Menopause and Cancer Risk

Approved by the Cancer.Net Editorial Board, 09/2019

Menopause occurs when a woman’s ovaries stop releasing eggs.

During natural menopause, the body’s estrogen and progesterone hormone production decreases. This causes irregular menstrual periods that eventually stop. Typically, menopause starts around age 50. However, it may often start earlier or later.

For women with cancer, menopause may begin earlier. For example, some treatments cause the ovaries to stop working. This is called premature menopause. Learn more about long-term side effects of cancer treatment.

Symptoms of menopause include:

  • Hot flashes

  • Night sweats

  • Fatigue

  • Vaginal dryness

  • Painful sexual intercourse

  • Decreased sex drive

  • Osteoporosis, which makes bones weak and fragile

  • Bladder control difficulties

  • Recurrent bladder infections

  • Mood swings and irritability

  • Depression

  • Anxiety

  • Sleeping problems, also called insomnia

  • Irregular or heavy menstruation

  • Weight gain

  • Hair loss

  • Food cravings

  • Fuzzy thinking or forgetfulness

Learn how to manage menopausal symptoms.

Menopause and cancer risk

Two main factors are linked with increased cancer risk after menopause:

  • Increased exposure to hormones, such as estrogen

  • Increased number of ovulations

Ovulation occurs when the ovary releases eggs. Women who menstruate for many years have many ovulations, which increases the risk of uterine, breast, and ovarian cancers. This includes women who:

  • Begin menstruating before age 12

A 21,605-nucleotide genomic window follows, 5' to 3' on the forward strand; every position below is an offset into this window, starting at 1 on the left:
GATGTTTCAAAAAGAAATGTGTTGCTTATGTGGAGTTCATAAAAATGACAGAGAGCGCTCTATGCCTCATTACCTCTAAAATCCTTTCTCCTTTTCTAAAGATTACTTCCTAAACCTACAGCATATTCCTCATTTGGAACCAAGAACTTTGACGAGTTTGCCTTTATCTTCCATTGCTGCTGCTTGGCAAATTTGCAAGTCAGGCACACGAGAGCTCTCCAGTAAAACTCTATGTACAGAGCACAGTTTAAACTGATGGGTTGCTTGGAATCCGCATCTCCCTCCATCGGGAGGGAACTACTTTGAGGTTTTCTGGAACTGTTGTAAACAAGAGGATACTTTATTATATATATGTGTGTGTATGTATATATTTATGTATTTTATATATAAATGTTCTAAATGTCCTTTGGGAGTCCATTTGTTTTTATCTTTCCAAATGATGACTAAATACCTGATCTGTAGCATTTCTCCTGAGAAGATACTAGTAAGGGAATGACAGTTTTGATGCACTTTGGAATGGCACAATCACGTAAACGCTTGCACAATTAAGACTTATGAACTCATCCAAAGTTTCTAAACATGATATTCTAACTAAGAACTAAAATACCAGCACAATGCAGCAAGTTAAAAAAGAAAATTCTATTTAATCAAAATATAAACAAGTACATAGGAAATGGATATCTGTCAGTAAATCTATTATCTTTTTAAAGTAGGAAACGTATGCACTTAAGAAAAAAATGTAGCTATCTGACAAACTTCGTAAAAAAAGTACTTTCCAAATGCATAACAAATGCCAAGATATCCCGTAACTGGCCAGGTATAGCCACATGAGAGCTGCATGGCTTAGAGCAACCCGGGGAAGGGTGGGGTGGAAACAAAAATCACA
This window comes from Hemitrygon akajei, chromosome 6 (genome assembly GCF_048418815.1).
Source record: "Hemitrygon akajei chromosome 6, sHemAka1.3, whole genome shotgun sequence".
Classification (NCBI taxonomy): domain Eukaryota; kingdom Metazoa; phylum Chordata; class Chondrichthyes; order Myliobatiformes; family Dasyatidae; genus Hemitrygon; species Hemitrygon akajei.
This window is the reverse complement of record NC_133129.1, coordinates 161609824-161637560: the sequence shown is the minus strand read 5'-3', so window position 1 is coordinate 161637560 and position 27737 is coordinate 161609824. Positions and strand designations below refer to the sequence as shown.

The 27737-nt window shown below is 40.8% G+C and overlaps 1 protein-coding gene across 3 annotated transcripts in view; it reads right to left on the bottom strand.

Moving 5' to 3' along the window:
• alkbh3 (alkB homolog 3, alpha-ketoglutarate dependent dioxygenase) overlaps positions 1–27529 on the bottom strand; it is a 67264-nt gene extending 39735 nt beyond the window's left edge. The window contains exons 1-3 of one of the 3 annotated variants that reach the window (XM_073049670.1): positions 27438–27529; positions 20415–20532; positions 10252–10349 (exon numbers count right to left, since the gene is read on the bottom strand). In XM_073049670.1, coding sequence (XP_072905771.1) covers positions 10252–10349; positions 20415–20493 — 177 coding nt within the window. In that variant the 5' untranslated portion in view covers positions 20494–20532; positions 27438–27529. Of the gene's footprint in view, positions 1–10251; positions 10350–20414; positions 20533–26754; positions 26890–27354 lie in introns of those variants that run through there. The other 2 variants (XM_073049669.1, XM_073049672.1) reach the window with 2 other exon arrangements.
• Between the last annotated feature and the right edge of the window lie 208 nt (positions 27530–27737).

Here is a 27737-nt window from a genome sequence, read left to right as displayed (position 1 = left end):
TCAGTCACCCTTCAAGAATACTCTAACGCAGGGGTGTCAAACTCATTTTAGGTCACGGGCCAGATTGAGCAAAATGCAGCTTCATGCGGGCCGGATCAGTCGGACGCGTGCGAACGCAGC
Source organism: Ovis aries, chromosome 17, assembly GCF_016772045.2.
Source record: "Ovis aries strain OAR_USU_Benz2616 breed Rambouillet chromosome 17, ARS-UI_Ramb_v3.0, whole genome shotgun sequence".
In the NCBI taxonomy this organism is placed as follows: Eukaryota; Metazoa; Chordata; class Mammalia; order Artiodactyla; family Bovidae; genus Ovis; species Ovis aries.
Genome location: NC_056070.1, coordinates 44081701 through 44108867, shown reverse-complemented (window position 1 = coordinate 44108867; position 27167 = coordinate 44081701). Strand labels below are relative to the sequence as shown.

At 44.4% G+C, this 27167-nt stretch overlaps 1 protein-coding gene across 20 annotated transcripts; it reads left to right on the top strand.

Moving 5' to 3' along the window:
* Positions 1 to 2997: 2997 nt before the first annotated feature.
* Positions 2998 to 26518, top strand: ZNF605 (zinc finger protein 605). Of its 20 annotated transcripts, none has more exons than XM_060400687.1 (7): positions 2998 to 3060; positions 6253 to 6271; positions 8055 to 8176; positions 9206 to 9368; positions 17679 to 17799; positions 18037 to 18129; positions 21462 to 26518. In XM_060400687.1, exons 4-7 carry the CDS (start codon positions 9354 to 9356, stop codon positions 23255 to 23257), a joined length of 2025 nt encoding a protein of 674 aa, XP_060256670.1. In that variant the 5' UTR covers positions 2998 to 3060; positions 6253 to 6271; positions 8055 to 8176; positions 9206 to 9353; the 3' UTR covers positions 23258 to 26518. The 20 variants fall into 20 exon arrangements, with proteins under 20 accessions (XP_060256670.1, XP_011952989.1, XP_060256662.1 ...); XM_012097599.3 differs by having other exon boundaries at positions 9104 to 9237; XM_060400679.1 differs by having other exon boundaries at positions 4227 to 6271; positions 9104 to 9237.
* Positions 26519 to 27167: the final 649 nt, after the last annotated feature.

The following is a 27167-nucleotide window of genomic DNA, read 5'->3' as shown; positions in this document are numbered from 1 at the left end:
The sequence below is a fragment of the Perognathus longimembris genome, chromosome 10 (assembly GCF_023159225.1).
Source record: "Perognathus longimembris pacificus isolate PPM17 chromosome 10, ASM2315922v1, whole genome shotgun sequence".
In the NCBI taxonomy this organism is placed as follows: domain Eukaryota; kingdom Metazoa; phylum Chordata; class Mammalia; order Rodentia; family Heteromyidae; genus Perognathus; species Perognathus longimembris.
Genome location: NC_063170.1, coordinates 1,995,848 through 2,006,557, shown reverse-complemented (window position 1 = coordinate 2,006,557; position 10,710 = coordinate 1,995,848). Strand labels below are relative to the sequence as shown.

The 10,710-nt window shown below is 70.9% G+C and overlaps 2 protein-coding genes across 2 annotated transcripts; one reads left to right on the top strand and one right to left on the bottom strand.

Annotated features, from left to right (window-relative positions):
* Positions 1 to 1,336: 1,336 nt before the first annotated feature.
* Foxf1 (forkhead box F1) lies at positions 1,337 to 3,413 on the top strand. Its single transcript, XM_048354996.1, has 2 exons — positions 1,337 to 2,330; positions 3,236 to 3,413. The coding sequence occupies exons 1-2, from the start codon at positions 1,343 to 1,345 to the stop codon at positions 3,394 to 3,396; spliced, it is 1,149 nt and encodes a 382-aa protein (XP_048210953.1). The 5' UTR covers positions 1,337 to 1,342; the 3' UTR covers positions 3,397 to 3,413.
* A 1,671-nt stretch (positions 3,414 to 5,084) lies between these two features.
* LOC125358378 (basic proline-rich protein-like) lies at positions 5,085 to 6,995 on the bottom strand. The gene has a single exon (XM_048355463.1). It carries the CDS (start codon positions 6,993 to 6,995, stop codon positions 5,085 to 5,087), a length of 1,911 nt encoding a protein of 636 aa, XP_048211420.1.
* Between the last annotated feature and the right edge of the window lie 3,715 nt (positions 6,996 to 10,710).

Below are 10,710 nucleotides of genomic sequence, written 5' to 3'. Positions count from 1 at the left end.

• Start menopause after age 55

Oral contraceptives

Oral contraceptives are commonly called birth control pills. Research shows that they can lower ovarian cancer risk. This is because these medications often stop ovulation temporarily. Talk with your doctor about your risk of cancer. And ask about the risks and benefits of oral contraceptives.

Combined hormone therapy and cancer risk

Combined hormone therapy may help relieve menopausal symptoms such as hot flashes and osteoporosis. Combined hormone therapy is also called postmenopausal hormone therapy or hormone replacement therapy (HRT).

HRT is a combination of estrogen and progestin. Progestin is a form of progesterone made in a laboratory.

The National Institutes of Health conducts the Women’s Health Initiative study. This study has found that HRT increases the risk of certain conditions.

Women’s Health Initiative study

The study found that women taking HRT have a higher risk of these conditions:

  • Breast cancer

  • Heart attack

  • Stroke

  • Blood clots

However, the study showed that these women had a lower risk of colorectal cancer and bone fractures.

Meanwhile, other research suggests that HRT may increase the risk of dying from non-small cell lung cancer.

HRT recommendations

Because of the risks, doctors typically do not recommend HRT, particularly for women who:

  • Have a history of breast cancer

  • Have a higher risk of breast cancer

Sometimes, women receive HRT at a low dose. This is done for a short time for severe menopausal symptoms.

Other times, doctors consider HRT with estrogen alone. This option is only for women who have had a hysterectomy. A hysterectomy is the surgical removal of the uterus. Estrogen not balanced by progesterone can lead to uterine lining growth. That growth increases the risk of uterine cancer.

The effects of HRT on women are controversial. Additionally, the risks and benefits are different for each woman. Research in this area is ongoing.

If you are considering HRT, talk with your doctor. Share your symptoms and medical history. And ask about options for relieving your symptoms. Then, weigh the associated risks and benefits.